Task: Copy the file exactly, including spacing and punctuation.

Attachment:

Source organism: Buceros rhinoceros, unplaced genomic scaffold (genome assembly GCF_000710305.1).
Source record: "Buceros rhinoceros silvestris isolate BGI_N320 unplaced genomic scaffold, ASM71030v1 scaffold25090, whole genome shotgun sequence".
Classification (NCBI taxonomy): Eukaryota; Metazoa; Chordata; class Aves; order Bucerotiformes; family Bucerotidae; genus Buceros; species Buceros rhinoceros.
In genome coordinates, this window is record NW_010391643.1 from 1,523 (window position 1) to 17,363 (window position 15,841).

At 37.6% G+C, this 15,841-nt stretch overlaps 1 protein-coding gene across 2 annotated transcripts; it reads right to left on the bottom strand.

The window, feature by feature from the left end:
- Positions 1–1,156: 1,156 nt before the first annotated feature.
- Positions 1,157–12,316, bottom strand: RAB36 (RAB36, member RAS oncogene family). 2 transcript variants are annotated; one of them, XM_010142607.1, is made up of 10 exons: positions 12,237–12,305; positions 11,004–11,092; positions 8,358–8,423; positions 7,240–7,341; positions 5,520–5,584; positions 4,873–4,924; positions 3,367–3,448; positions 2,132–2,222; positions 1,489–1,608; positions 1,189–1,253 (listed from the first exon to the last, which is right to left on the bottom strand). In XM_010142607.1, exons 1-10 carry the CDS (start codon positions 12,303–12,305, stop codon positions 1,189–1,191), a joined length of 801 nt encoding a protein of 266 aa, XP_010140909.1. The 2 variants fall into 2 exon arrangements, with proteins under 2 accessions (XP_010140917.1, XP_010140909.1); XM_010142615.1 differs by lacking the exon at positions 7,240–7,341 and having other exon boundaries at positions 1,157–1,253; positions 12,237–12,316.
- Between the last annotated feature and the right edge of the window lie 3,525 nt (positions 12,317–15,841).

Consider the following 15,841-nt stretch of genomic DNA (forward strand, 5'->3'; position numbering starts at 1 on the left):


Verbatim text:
Source organism: Buceros rhinoceros, unplaced genomic scaffold (genome assembly GCF_000710305.1).
Source record: "Buceros rhinoceros silvestris isolate BGI_N320 unplaced genomic scaffold, ASM71030v1 scaffold25090, whole genome shotgun sequence".
Classification (NCBI taxonomy): Eukaryota; Metazoa; Chordata; class Aves; order Bucerotiformes; family Bucerotidae; genus Buceros; species Buceros rhinoceros.
In genome coordinates, this window is record NW_010391643.1 from 1,523 (window position 1) to 17,363 (window position 15,841).

At 37.6% G+C, this 15,841-nt stretch overlaps 1 protein-coding gene across 2 annotated transcripts; it reads right to left on the bottom strand.

The window, feature by feature from the left end:
- Positions 1–1,156: 1,156 nt before the first annotated feature.
- Positions 1,157–12,316, bottom strand: RAB36 (RAB36, member RAS oncogene family). 2 transcript variants are annotated; one of them, XM_010142607.1, is made up of 10 exons: positions 12,237–12,305; positions 11,004–11,092; positions 8,358–8,423; positions 7,240–7,341; positions 5,520–5,584; positions 4,873–4,924; positions 3,367–3,448; positions 2,132–2,222; positions 1,489–1,608; positions 1,189–1,253 (listed from the first exon to the last, which is right to left on the bottom strand). In XM_010142607.1, exons 1-10 carry the CDS (start codon positions 12,303–12,305, stop codon positions 1,189–1,191), a joined length of 801 nt encoding a protein of 266 aa, XP_010140909.1. The 2 variants fall into 2 exon arrangements, with proteins under 2 accessions (XP_010140917.1, XP_010140909.1); XM_010142615.1 differs by lacking the exon at positions 7,240–7,341 and having other exon boundaries at positions 1,157–1,253; positions 12,237–12,316.
- Between the last annotated feature and the right edge of the window lie 3,525 nt (positions 12,317–15,841).

Consider the following 15,841-nt stretch of genomic DNA (forward strand, 5'->3'; position numbering starts at 1 on the left):